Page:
Blog - Does the Weather affect your Health?

By Matthew Manning: 29 Jan 2017

I've long been intrigued by the effect of weather on the health of my patients. Whilst some thrive in very warm conditions, others are adversely affected. Some seem to benefit from the cold whilst others really struggle with it. Whilst there is not an a great deal of research on the subject, there is an increasing awareness that barometric pressure does affect our health...

  • Blood pressure: just as its name implies, our blood moves through our bodies using a pressure system created by the heart. It stands to reason that this pressure would be affected by the air pressure around us. When barometric pressure drops, so does your blood pressure. For some, this might mean a feeling of dizziness or blurred vision.
  • Headaches: in a study published in the journal 'Internal Medicine', researchers asked migraine patients to keep a headache diary for one year. After comparing these diaries with the barometric pressure changes noted at a nearby weather station, they found a direct correlation between lower atmospheric pressure and the onset and duration of migraines.
  • Joint pain: researchers at Tufts-New England Medical Centre in Boston surveyed 200 patients with knee osteoarthritis and found a link between changes in barometric pressure and ambient temperature and changes in knee pain severity. It's not clear why a falling barometric pressure would exacerbate joint pain and arthritis, but studies such as this one confirm that they do.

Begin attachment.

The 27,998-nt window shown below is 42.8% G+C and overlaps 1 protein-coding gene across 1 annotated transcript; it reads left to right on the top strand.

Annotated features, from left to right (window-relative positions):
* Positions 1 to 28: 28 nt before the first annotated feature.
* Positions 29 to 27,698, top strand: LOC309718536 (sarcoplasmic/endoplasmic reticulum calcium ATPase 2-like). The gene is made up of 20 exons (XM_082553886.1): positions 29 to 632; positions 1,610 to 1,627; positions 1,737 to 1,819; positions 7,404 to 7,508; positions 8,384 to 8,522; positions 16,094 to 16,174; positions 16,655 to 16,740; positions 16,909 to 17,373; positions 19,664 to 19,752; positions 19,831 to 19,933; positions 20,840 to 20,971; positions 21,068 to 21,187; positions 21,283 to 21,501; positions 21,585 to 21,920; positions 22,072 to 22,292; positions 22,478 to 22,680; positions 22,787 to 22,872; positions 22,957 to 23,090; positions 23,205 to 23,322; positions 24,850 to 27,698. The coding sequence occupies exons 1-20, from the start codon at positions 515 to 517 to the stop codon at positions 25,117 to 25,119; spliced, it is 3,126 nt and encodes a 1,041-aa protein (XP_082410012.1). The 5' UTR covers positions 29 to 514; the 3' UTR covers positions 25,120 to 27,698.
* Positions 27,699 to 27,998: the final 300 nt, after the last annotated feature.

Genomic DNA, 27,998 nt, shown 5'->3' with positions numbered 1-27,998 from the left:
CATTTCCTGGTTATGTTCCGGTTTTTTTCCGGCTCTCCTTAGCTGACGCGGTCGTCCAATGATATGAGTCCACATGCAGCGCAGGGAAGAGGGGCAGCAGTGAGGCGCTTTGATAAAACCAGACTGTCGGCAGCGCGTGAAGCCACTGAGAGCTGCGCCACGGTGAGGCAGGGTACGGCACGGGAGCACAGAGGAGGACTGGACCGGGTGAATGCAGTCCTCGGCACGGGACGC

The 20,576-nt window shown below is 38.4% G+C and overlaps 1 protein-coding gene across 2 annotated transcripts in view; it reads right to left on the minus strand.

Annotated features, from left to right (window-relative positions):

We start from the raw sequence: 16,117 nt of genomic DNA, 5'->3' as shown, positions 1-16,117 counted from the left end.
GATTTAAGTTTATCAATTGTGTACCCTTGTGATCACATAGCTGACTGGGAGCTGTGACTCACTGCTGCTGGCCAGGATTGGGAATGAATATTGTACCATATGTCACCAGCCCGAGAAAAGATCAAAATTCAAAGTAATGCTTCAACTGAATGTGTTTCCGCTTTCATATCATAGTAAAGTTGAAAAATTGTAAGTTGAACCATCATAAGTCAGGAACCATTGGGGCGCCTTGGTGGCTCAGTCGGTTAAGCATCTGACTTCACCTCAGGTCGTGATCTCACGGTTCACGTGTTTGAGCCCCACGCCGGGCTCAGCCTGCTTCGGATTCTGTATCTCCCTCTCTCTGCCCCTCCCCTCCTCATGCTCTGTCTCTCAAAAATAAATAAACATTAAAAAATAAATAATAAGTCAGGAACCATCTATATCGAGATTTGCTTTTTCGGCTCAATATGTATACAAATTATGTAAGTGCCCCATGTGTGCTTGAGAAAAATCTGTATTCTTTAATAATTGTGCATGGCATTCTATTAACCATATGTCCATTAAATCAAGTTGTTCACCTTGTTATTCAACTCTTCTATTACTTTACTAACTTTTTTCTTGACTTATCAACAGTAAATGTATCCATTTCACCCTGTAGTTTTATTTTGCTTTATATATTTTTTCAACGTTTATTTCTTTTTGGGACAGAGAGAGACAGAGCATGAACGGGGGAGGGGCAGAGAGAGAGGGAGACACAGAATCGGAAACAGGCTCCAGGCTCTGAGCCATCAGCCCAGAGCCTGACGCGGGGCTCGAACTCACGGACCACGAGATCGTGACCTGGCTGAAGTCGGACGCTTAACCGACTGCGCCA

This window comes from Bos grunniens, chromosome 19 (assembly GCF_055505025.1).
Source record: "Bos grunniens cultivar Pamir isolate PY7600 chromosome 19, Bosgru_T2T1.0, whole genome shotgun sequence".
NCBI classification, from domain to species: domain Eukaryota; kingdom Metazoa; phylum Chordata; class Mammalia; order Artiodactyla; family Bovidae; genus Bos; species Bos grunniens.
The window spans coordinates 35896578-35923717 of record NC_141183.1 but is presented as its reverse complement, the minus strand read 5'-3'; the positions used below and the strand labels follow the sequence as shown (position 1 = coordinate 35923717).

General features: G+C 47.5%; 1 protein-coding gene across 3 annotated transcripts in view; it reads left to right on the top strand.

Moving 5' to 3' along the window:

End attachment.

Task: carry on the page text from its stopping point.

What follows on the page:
• Blood sugar: diabetics who use an insulin pump to control sugar levels should also be careful. The American Diabetes Association conducted a study on the relationship between the effectiveness of insulin pumps with variations in air pressure and found that decreases in air pressure "may cause trapped air in the pump to form small bubbles that affect the delivery of insulin and the amount actually being delivered." I've known people who've had broken bones and years later always know when it's going to rain because that bone aches.

Maybe your grandmother used to say that she knew when a storm was coming because she could "feel it in her bones." It turns out that she may not have been as crazy as you thought! Is your health affected by the weather?